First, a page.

Hydrobiological Bulletin

, Volume 19, Issue 1, pp 29–36 | Cite as

Calculations of results in grazing experiments using the counting method

  • M. L. M. Tackx
  • E. M. Van De Vrie
Measurements in the Ambient Medium


Different formulae used in the literature for calculation of ingestion rates are reviewed. Their applicability is discussed in relation to two criteria: the occurrence of saturation of the feeding and/or growth of the food particles. It is shown by simulations that the differences in results obtained by calculating ingestion following a linear or an exponential model are restricted to a few percent. Calculation of ingestion rates by subtraction of particle concentrations from control and grazing bottles can result in substantial over- or underestimation depending on the growth constant of the food particles and the grazing time.

The formule l=Vk(Czt−Czoekt)/N(l−ekt) is proposed for the calculation of ingestion rates under saturated circumstances.

It is demonstrated that, with data obtained by multi-size class analysis, calculations on total particle concentrations are only feasible when growth constants and grazing coefficients are equal for all size classes considered.

Attention is drawn to calculation problems resulting from non-normally distributed results and from non equal particle concentrations in control and grazing bottles at the beginning of the experiment. For the latter problem, two correction methods are proposed.


grazing Coulter counter clearance rate ingestion rate 


Unable to display preview. Download preview PDF.

Unable to display preview. Download preview PDF.


  1. BARETTA, J.W. and J.F.P. MALSCHAERT, 1985. Experimental problems using electronic particle counters. Hydrobiological Bulletin 19: 21–27.Google Scholar
  2. FROST, B.W., 1972. Effects of size and concentration of food particles on the feeding behaviour of the planktonic copepodCalanus pacificus. Limnol. Oceanogr., 27: 805–815.Google Scholar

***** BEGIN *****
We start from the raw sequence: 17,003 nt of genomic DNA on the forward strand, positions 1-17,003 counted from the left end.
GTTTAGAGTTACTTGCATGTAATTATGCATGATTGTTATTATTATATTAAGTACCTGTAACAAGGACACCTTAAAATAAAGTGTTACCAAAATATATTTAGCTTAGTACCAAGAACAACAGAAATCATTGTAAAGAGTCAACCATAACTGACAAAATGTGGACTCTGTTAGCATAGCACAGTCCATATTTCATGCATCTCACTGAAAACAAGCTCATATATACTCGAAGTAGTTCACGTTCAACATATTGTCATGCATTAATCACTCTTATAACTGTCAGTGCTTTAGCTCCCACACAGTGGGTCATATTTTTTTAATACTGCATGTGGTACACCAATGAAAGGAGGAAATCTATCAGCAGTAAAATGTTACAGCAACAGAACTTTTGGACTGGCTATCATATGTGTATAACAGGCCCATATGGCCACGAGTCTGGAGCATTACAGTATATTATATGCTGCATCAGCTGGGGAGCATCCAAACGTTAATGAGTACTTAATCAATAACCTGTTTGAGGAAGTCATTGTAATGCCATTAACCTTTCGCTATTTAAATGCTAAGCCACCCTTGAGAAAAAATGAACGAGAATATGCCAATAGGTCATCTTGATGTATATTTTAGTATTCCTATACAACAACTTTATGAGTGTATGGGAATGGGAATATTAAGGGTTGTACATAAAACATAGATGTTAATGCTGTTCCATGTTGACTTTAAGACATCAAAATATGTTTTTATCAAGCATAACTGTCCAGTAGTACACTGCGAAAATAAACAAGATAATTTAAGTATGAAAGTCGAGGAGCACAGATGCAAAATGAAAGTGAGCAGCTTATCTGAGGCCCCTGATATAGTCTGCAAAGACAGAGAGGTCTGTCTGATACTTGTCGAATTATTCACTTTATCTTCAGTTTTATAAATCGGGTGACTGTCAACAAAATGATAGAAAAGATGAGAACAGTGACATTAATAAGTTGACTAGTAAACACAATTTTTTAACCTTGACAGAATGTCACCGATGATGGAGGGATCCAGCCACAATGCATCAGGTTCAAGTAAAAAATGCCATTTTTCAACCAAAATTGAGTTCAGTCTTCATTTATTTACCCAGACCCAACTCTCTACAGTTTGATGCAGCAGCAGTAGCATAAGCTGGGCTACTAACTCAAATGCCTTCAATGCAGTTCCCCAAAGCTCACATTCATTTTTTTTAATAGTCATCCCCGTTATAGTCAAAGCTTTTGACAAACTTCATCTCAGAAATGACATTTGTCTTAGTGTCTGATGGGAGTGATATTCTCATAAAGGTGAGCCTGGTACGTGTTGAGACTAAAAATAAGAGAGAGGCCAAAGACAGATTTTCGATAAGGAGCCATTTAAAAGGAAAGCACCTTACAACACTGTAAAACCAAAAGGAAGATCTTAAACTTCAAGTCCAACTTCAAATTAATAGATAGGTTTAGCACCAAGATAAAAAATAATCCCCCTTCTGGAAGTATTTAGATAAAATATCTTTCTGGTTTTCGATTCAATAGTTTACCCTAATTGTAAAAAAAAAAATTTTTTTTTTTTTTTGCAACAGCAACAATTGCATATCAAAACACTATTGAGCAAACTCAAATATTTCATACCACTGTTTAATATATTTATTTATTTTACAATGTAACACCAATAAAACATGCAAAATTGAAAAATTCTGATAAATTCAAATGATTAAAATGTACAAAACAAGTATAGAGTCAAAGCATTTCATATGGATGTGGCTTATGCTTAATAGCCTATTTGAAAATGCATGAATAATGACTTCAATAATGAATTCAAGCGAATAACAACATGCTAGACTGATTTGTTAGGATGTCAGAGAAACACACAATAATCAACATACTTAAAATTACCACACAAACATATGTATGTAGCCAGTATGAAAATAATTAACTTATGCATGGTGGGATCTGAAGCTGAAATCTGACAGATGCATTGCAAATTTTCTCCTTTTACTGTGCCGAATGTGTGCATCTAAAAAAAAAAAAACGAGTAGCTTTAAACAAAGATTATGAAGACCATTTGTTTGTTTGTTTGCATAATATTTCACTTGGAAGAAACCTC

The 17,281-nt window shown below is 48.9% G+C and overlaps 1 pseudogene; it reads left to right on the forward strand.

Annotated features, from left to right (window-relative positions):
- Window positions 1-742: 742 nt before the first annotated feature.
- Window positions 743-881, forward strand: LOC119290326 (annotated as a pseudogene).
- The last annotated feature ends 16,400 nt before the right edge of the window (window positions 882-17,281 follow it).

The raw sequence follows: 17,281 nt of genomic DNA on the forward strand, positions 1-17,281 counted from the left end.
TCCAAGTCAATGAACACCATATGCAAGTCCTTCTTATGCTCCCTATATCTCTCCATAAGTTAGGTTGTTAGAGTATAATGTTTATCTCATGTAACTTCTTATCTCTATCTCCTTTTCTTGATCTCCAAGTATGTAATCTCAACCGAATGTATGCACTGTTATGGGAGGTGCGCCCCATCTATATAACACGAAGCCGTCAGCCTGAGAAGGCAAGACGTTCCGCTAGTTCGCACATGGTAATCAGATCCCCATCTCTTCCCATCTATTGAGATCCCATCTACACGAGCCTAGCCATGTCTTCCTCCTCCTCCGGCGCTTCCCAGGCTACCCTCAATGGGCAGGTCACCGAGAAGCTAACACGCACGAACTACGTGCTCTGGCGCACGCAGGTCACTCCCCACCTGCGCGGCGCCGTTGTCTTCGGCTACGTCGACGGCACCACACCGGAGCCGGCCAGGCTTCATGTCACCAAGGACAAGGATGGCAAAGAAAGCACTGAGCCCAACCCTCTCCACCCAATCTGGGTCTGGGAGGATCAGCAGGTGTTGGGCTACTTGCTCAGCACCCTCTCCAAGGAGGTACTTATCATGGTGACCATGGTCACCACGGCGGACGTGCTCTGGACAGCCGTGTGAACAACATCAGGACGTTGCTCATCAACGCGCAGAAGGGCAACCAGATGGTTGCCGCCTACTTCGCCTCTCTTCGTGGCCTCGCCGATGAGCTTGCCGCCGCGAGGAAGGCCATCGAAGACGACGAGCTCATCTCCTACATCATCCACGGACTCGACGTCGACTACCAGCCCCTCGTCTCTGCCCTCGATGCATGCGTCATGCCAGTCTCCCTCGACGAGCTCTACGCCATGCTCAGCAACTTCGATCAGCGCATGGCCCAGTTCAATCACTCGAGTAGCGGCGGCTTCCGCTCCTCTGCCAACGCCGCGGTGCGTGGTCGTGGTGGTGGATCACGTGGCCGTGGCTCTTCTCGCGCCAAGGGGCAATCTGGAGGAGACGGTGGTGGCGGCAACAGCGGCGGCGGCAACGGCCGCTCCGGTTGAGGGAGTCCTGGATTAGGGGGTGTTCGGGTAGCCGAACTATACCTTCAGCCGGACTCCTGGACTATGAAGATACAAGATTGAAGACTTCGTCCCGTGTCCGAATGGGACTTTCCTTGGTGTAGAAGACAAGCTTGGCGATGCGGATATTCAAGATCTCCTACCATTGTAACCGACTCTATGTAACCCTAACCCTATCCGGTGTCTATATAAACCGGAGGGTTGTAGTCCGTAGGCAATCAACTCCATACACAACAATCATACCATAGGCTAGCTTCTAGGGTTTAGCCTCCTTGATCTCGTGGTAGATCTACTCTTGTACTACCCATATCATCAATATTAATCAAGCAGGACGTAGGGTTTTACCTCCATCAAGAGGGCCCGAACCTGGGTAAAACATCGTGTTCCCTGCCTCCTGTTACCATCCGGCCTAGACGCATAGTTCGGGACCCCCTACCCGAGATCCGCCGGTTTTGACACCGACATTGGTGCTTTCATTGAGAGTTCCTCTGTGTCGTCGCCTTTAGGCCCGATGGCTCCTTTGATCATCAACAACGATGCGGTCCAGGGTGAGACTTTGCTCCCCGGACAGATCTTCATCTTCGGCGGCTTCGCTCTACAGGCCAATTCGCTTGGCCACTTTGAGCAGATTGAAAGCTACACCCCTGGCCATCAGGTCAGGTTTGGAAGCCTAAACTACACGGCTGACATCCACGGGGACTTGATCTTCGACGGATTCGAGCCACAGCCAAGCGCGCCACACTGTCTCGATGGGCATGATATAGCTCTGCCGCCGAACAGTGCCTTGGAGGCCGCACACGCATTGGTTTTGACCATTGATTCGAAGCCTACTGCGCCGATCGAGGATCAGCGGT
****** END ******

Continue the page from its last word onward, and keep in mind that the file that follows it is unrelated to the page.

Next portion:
3. GAULD, D.T., 1951. The grazing rate of planktonic copepods. J. Mar. Biol. Ass. U.K., 29: 695–706.Google Scholar
  4. MULLIN, M.M., 1963. Some factors affecting the feeding of marine copepods of the genusCalanus. Limnol. Oceanogr., 8: 239–250.Google Scholar
  5. PAFFENHOFER, G.A., J.R. STRICKLER and N. ALCARAZ, 1982. Suspension-feeding by herbivorous calanoid copepods: a cinematographic study. Mar. Biol., 67: 193–199.Google Scholar
  6. POULET, S.A., 1973. Grazing ofPseudocalanus minutus on naturaly occurring particulate matter. Limnol. Oceanogr., 18: 564–573.Google Scholar
  7. PRICE, H., G.A. PAFFENHOFER and J.R. STRICKLER, 1983. Modes of cell capture in calanoid copepods. Limnol. Oceanogr., 28: 116–123.Google Scholar
  8. RIGLER, F.H., 1971. Feeding rates-Zooplankton. In: EDMONDSON, W.T. and G.G. WINBERG e.d., 1971. Secondary Productivity in Fresh waters. Blackwell Scientific publications Oxford and Edinburg, p. 228–256.Google Scholar
  9. SHELDON, R.W., A. PRAKASH and W.H. SUTCLIFFE, Jr., 1972. The size distribution of particles in the ocean. Limnol. Oceanogr., 27: 327–340.Google Scholar
  10. VANDERPLOEG, H.A., 1981. Seasonal particle-size selection byDiaptomus sicilis in offshore Lake Michigan. Can. J. Fish. Aquat. Sci., 38: 504–517.Google Scholar

Copyright information

© Netherlands Hydrobiological Society 1985

Authors and Affiliations

  • M. L. M. Tackx
    • 1
  • E. M. Van De Vrie
    • 1
  1. 1.Delta Institute for Hydrobiological ResearchYersekeThe Netherlands

Personalised recommendations